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February 18, 2002

Battle with online vendors is convenience versus price

By Eric Rangus


The Emory Bookstore: Still Your Best Source For Textbooks.

That line appeared just below the fold of a full-page advertisement that ran on page 22 of the Jan. 22 edition of The Emory Wheel. It must’ve been important because it was in all capital letters as well as boldface type—with “best” in italics. The ad also included several bullet points backing up the statement.

These days, students have a bevy of places from which to pick and choose their textbook purchases. Online retailers, independent used bookstores and even a textbook-exchange site on Emory’s own popular LearnLink system compete with University Bookstores for customers and dollars. It’s a tough market, since many of these dealers can undersell their competition (read: university bookstores around the nation).

“Our prices are competitive,” said Bruce Covey, associate director of University Bookstores. “We offer more used books than online dealers, and all our books are already in stock.”

Covey listed several incentives the bookstores use to lure customers like special sales and coupons. Sales are up from last year, Covey said, so something must be working.

With the many choices available, is Emory the best source for books? To find out, Emory Report visited a couple of the University bookstore branches and sampled a dozen titles. We then looked for those titles online in search of the best deal. What we learned is that books very often can be found cheaper in places other than Emory University Bookstores. But as far as one-stop shopping goes—and the ability to touch and feel the merchandise before purchase—Emory is tough to beat.

University Bookstores is administered out of the Office of the Provost, and it encompasses not only the main University bookstore on the second floor of the Dobbs Center, but the medical bookstore on the DUC’s plaza level, the Oxford Book-store and the Druid Hills Bookstore.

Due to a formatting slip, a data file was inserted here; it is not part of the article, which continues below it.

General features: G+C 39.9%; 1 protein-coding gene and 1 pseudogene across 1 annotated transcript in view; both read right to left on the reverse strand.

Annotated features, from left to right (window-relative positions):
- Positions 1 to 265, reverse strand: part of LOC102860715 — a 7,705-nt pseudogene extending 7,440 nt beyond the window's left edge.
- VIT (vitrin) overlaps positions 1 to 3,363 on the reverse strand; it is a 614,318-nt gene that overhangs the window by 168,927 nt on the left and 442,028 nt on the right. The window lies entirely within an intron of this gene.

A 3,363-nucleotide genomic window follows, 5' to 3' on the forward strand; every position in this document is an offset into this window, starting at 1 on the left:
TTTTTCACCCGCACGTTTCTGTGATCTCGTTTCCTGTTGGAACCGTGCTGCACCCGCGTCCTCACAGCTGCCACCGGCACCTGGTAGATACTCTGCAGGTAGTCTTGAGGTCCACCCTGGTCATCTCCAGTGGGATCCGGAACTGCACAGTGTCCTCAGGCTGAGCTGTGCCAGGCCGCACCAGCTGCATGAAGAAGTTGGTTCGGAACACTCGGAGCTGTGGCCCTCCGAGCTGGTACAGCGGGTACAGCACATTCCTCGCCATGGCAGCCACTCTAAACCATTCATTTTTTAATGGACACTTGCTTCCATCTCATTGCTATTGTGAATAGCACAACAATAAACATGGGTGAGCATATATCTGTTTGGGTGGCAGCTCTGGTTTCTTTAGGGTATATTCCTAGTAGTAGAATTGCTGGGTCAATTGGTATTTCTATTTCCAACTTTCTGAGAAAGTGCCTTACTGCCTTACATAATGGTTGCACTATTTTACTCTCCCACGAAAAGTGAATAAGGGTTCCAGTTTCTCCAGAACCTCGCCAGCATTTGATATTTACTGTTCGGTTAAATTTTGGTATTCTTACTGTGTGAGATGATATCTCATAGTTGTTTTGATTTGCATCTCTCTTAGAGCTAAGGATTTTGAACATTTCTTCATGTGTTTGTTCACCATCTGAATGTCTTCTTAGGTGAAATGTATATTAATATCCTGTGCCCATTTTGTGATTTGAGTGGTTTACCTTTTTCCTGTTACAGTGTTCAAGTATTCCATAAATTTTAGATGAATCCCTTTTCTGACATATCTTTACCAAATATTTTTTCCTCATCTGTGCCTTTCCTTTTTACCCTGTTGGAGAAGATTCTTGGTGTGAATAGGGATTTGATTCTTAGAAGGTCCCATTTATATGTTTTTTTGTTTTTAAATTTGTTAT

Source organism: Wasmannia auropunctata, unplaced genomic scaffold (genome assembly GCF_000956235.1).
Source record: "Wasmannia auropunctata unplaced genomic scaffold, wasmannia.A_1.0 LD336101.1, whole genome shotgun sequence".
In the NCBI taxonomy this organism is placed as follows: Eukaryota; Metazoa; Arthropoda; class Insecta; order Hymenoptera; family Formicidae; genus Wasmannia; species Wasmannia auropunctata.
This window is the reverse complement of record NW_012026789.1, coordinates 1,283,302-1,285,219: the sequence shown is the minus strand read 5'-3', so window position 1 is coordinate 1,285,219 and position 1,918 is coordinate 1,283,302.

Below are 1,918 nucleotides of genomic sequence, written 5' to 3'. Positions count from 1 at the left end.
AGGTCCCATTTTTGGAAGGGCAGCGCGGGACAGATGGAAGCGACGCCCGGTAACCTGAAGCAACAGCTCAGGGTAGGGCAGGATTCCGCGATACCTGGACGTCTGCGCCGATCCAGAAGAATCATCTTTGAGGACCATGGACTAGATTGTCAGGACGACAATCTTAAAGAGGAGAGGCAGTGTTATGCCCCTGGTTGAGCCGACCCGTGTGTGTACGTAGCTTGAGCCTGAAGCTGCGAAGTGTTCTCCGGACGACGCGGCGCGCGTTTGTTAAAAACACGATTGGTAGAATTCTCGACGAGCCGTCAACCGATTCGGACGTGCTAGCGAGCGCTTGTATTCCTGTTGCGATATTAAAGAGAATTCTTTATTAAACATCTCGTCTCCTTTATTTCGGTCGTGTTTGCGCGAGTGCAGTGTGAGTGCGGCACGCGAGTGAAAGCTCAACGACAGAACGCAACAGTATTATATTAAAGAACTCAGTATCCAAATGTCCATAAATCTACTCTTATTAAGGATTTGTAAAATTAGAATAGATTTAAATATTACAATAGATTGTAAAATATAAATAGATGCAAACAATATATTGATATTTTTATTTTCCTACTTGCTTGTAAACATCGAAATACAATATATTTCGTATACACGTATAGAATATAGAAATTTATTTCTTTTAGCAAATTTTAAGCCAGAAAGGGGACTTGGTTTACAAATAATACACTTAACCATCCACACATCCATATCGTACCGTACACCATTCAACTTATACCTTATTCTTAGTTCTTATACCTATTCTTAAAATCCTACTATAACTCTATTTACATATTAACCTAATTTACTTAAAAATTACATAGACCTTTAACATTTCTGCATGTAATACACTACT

Since it’s off campus, Druid Hills Bookstore flies a bit under the radar, although it is well known to graduate and law students (who buy their textbooks there), professors (who can be seen browsing the stacks and even sitting on the floor leafing through the store’s selections) and serious bookworms (the store’s history and travel sections—among others—rival those of many chain stores, and its academic sections such as philosophy are unrivaled anywhere).

It also features several bookcases of works by Emory professors—at 10 percent off the list price, as well. And Druid Hills’ reputation is growing.

“We’ve had faculty members from Georgia State and Agnes Scott come by,” said Ophelia Maynard, operations manager for Druid Hills Bookstore. “Even professors from farther away. They’ve said they had a positive experience and that we compare with bookstores at places like Harvard. There’s no other store like this in Georgia.”

Aesthetics aside, many people are interested only in the bottom line. Which is cheaper, University Bookstores or online dealers? Of the 12 books Emory Report sampled, we found nine of them cheaper online new and seven cheaper used. But finding a deal takes a lot of legwork.

Online retailers are about as numerous as the titles they sell. We found cheap books at big-time book retailer sites (, online retail behemoths (, and a few sites that specialize in selling college textbooks (, Some of the best bargains, however, we found at, a site that is affiliated with the online marketplace eBay.

The site, which—similar to eBay—features sellers offering their wares directly to consumers, and lists used titles at prices close to 50 percent less than those offered on campus. In this case, the website’s name is truthful advertising.

Of the two books for which we found Emory Bookstores to be cheaper on all counts, one is written by an Emory professor (Oded Borowski, associate professor of Middle Eastern studies), Every Little Thing: The Daily Use of Animals in Ancient Israel, and used in Borowski’s MES 251 class. Another, Misère de la philosophie, is for a graduate class in French and is written in that language. In fact, it couldn’t be found it anywhere on the ’Net.

On the shady side, online books, in several cases, had list prices cheaper than the University bookstores but were subject to shipping charges nearing $5 in some instances—a fine-print addition that made several titles more expensive than on-campus books.

While saving a few bucks on textbooks is certainly nice, there are a few drawbacks. First of all, the search is pretty labor intensive and can be tedious, especially if one’s Internet connection is slow.

One of the most helpful sites is, which prompts consumers for either a book’s title or author then spits out a list of where the book can be purchased online, complete with new and used prices.

The prices change, too. A cheap book (particularly the used ones) could be $10 today, $20 tomorrow. And just because a site advertises a certain book at a certain price—again, this happens a lot with used titles—doesn’t mean the book will be in stock when ordered.

While the University bookstores have a tough road to traverse in competing with online retailers price-wise, they hold a distinct advantage in one important area: convenience.

“I believe that if the average student bought his or her book through the bookstore rather than online, the student would get a better deal,” Covey said.